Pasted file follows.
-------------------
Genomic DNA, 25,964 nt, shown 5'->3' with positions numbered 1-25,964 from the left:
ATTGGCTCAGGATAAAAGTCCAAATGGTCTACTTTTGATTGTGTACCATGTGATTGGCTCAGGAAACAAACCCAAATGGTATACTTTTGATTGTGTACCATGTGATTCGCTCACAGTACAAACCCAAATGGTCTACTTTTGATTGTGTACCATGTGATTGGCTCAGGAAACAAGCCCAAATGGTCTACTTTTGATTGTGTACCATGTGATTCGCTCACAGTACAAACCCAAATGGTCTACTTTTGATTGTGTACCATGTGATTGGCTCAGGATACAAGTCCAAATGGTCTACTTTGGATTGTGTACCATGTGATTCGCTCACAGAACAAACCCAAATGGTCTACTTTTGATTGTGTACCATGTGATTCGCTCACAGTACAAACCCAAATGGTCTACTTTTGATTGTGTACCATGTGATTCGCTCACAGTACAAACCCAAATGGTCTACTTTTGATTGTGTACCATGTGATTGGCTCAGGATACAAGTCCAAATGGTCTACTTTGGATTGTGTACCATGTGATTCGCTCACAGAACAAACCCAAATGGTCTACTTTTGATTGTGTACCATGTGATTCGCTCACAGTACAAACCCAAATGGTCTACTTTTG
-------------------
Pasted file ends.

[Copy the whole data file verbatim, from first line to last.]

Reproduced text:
Genomic DNA, 25,964 nt, shown 5'->3' with positions numbered 1-25,964 from the left:
ATTGGCTCAGGATAAAAGTCCAAATGGTCTACTTTTGATTGTGTACCATGTGATTGGCTCAGGAAACAAACCCAAATGGTATACTTTTGATTGTGTACCATGTGATTCGCTCACAGTACAAACCCAAATGGTCTACTTTTGATTGTGTACCATGTGATTGGCTCAGGAAACAAGCCCAAATGGTCTACTTTTGATTGTGTACCATGTGATTCGCTCACAGTACAAACCCAAATGGTCTACTTTTGATTGTGTACCATGTGATTGGCTCAGGATACAAGTCCAAATGGTCTACTTTGGATTGTGTACCATGTGATTCGCTCACAGAACAAACCCAAATGGTCTACTTTTGATTGTGTACCATGTGATTCGCTCACAGTACAAACCCAAATGGTCTACTTTTGATTGTGTACCATGTGATTCGCTCACAGTACAAACCCAAATGGTCTACTTTTGATTGTGTACCATGTGATTGGCTCAGGATACAAGTCCAAATGGTCTACTTTGGATTGTGTACCATGTGATTCGCTCACAGAACAAACCCAAATGGTCTACTTTTGATTGTGTACCATGTGATTCGCTCACAGTACAAACCCAAATGGTCTACTTTTG